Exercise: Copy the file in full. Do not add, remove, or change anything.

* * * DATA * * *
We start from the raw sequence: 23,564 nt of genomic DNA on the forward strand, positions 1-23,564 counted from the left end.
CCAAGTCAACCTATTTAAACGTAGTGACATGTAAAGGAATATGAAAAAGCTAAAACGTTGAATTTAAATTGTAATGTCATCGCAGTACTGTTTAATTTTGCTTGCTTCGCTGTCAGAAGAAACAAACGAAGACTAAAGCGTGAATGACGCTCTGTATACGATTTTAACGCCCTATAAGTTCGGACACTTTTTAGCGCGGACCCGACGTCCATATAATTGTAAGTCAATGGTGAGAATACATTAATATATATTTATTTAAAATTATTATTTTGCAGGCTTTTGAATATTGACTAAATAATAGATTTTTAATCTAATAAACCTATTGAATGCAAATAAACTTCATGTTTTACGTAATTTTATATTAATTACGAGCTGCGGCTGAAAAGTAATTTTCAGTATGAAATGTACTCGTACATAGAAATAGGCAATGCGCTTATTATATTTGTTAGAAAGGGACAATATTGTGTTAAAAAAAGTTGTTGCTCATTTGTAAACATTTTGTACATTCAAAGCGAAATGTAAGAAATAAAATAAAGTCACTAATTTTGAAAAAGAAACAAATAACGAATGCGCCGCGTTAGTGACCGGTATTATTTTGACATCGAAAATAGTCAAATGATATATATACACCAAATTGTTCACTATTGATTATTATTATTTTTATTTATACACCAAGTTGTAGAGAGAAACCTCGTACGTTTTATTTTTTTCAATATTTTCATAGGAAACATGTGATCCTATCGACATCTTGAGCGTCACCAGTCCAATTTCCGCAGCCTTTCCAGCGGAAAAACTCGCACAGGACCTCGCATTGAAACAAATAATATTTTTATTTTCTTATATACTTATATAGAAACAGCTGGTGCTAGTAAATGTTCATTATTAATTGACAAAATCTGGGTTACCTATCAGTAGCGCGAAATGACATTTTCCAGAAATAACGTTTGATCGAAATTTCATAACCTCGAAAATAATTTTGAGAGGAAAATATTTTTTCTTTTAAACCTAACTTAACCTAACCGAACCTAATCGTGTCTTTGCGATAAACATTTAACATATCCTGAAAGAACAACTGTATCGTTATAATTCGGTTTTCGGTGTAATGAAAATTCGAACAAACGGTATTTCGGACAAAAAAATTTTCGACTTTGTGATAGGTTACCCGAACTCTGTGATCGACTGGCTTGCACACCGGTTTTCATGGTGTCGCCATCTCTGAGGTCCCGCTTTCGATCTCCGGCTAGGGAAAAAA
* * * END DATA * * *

We start from the raw sequence: 23,564 nt of genomic DNA on the forward strand, positions 1-23,564 counted from the left end.
CCAAGTCAACCTATTTAAACGTAGTGACATGTAAAGGAATATGAAAAAGCTAAAACGTTGAATTTAAATTGTAATGTCATCGCAGTACTGTTTAATTTTGCTTGCTTCGCTGTCAGAAGAAACAAACGAAGACTAAAGCGTGAATGACGCTCTGTATACGATTTTAACGCCCTATAAGTTCGGACACTTTTTAGCGCGGACCCGACGTCCATATAATTGTAAGTCAATGGTGAGAATACATTAATATATATTTATTTAAAATTATTATTTTGCAGGCTTTTGAATATTGACTAAATAATAGATTTTTAATCTAATAAACCTATTGAATGCAAATAAACTTCATGTTTTACGTAATTTTATATTAATTACGAGCTGCGGCTGAAAAGTAATTTTCAGTATGAAATGTACTCGTACATAGAAATAGGCAATGCGCTTATTATATTTGTTAGAAAGGGACAATATTGTGTTAAAAAAAGTTGTTGCTCATTTGTAAACATTTTGTACATTCAAAGCGAAATGTAAGAAATAAAATAAAGTCACTAATTTTGAAAAAGAAACAAATAACGAATGCGCCGCGTTAGTGACCGGTATTATTTTGACATCGAAAATAGTCAAATGATATATATACACCAAATTGTTCACTATTGATTATTATTATTTTTATTTATACACCAAGTTGTAGAGAGAAACCTCGTACGTTTTATTTTTTTCAATATTTTCATAGGAAACATGTGATCCTATCGACATCTTGAGCGTCACCAGTCCAATTTCCGCAGCCTTTCCAGCGGAAAAACTCGCACAGGACCTCGCATTGAAACAAATAATATTTTTATTTTCTTATATACTTATATAGAAACAGCTGGTGCTAGTAAATGTTCATTATTAATTGACAAAATCTGGGTTACCTATCAGTAGCGCGAAATGACATTTTCCAGAAATAACGTTTGATCGAAATTTCATAACCTCGAAAATAATTTTGAGAGGAAAATATTTTTTCTTTTAAACCTAACTTAACCTAACCGAACCTAATCGTGTCTTTGCGATAAACATTTAACATATCCTGAAAGAACAACTGTATCGTTATAATTCGGTTTTCGGTGTAATGAAAATTCGAACAAACGGTATTTCGGACAAAAAAATTTTCGACTTTGTGATAGGTTACCCGAACTCTGTGATCGACTGGCTTGCACACCGGTTTTCATGGTGTCGCCATCTCTGAGGTCCCGCTTTCGATCTCCGGCTAGGGAAAAAA